It is sad to watch Alberto leave the cycling world. The cycling community, fans and world as a whole will definitely miss his passion for the bike and his spectacular racing technique. He always delighted his fans with spectacular attacks and watching him race was always exciting for everyone. I know him quite well and he is a wonderful person and it makes me sad that we won’t be in the peloton anymore. But what a grand finish and bow out from the cycling world. Alberto Contador soloed to a magnificent victory in Stage 20 of this year’s La Vuelta atop the Alto de L’Angliru. He delivered what everyone was waiting for!
World champion Rui Costa getting the better of Contador in the Volta Algarve 2014
Chuck Peña – DC Bureau
I will miss Bertie. Not because he was arguably the best Grand Tour rider of his generation. Although, as one of the few riders to win all three Grand Tours (the Giro and Le Tour twice and the Vuelta three times plus another TdF and Giro victories that were voided due to his testing positive for clenbuturol) it’s hard to argue with his palmarès. Plus he won other major stage races, such as Paris-Nice, Tirenno-Adriatico, and the Tour of the Basque Country (the Dauphine, however, eluded him). If only he could have added a Monument to his record.
But I will miss Alberto Contador not so much for his race results but for how he raced. There is now a huge void in the peloton that will not be filled anytime soon. I know it’s cliché, but … panache! Or as I often like to say, he channeled his inner Hinault: As long as I breathe, I attack. In an era of power meters, race radios, and IMHO monotonous and predictable controlled racing by the numbers dictated by directeurs sportifs in their team cars, Contador was more old school (my school of racing since I’m old) — willing to throw caution to the wind. He understood the maxim that to win you have to be willing to risk losing. In so doing, he made racing fun and exciting to watch. And what’s not to love about watching Bertie dance on the pedals, climbing out of the saddle? Everyone who rides knows this isn’t the “best” way to climb, but IMHO it’s so much more artful and entertaining than watching Froome climb seated, his legs spinning like eggbeaters. Yes, Froome makes it look easy. But Alberto let’s you know just how hard it really is.
Froome putting on the pain on Vuelta’17 stage 18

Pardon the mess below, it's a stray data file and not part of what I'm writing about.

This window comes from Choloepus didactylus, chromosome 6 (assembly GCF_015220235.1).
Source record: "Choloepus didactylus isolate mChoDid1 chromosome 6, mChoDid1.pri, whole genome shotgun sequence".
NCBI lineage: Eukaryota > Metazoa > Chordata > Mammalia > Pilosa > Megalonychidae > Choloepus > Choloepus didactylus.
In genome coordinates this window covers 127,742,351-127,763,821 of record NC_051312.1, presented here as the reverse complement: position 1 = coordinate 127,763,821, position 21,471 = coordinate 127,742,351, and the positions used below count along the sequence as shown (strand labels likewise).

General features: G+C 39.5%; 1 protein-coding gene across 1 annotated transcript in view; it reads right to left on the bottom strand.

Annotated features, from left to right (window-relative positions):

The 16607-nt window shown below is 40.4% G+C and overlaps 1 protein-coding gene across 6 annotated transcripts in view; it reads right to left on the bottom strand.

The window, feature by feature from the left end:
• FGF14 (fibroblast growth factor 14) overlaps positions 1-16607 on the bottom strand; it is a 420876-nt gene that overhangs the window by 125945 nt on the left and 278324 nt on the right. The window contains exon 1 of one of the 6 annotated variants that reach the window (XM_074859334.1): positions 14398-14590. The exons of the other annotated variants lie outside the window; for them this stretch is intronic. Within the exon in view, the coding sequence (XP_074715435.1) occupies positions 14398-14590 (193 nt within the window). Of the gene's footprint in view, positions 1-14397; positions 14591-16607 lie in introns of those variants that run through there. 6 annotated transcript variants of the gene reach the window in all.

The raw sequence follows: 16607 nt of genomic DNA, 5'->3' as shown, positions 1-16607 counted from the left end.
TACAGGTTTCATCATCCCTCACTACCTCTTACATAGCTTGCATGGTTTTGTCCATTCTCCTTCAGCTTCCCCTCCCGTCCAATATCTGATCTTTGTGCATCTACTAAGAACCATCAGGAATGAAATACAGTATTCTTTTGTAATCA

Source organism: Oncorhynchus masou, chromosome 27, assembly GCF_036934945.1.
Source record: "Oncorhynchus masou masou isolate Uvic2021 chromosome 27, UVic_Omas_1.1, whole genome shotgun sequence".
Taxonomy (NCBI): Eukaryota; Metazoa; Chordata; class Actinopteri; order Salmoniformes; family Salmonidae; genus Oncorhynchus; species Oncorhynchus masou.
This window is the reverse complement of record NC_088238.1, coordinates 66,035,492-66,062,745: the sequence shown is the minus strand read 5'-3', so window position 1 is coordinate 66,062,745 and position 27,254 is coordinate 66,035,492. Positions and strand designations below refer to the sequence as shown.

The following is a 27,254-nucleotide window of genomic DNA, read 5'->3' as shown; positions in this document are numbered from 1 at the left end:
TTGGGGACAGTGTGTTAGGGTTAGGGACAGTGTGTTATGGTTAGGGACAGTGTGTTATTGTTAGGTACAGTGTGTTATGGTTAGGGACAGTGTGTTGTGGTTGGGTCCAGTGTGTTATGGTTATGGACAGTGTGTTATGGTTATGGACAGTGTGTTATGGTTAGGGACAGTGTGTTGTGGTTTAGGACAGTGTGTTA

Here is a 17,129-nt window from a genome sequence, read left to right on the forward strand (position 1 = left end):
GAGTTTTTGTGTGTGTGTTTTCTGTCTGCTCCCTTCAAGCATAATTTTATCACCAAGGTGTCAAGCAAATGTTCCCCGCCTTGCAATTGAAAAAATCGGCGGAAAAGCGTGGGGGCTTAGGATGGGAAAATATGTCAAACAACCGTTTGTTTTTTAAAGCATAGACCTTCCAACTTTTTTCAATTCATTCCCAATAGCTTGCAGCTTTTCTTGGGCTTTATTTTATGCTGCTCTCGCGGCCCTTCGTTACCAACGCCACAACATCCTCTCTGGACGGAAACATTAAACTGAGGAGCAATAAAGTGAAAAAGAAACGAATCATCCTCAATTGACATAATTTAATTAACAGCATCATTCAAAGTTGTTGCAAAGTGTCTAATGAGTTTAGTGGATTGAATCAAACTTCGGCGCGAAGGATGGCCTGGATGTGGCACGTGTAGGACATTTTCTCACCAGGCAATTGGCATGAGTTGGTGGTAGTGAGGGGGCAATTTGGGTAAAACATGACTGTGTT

As for Contador’s best performance? As Vanessa Williams once sang, I believe he “saved the best for last” and his farewell Grand Tour at the Vuelta. If not for a jour sans on Stage 3 into Andorra, he would have finished in second place (certainly no worse than third, which he almost snatched from Zakarin) — less than a minute down on Froome (and yes … Chapeau to Froome for winning the Vuelta and doing the TdF-Vuelta double). But what matters most is that El Pistolero went out in style. He animated the race and attacked at almost every opportunity. His characteristic do or die attacks and made people suffer — if not create some cracks and some small panic in Fortress Froome. A case in point was Contador’s attack on Stage 12 into Antequera which caused Froome to give chase and crash not once, but twice. Fittingly, Contador won on Stage 20’s fiercely punishing climb up Angliru, crossing the finish line guns blazing a scant 17 seconds ahead of Wout Poels and Froome. It was vintage El Pistolero.
So now that the Vuelta is over… Adios Alberto! You have raced and retired on your own terms … you’ve done it the way Frank Sinatra would’ve wanted you to: your way. Buena suerte as you ride off in retirement! Attack the buffet line and bar with the same panache you have done the great climbs of the Grand Tours.
Contador’s best performance – Vuelta 2017 on l’Angliru
PEZ Giro’17 Roadside and Social Media Commentator, Heather Morrison (@Trudgin):
It doesn’t need much. I could go on for pages, but Alberto Contador = heart = passion = panache. You know how they say no one remembers who is 2nd in a Grand Tour. Who will remember who won in 2017. This is Alberto’s Vuelta, even more than his wins. Cycling will miss him desperately.
Gordan Cameron – Scottish Bureau
In 2009, Alberto Contador won his second Tour de France. He did it with style and, more than anything else, a determination so fierce that he overcame what seemed from the outside to be no more than an attempt by many associated with his own team to ensure that if Lance Armstrong wasn’t going to win the race, then neither was Contador.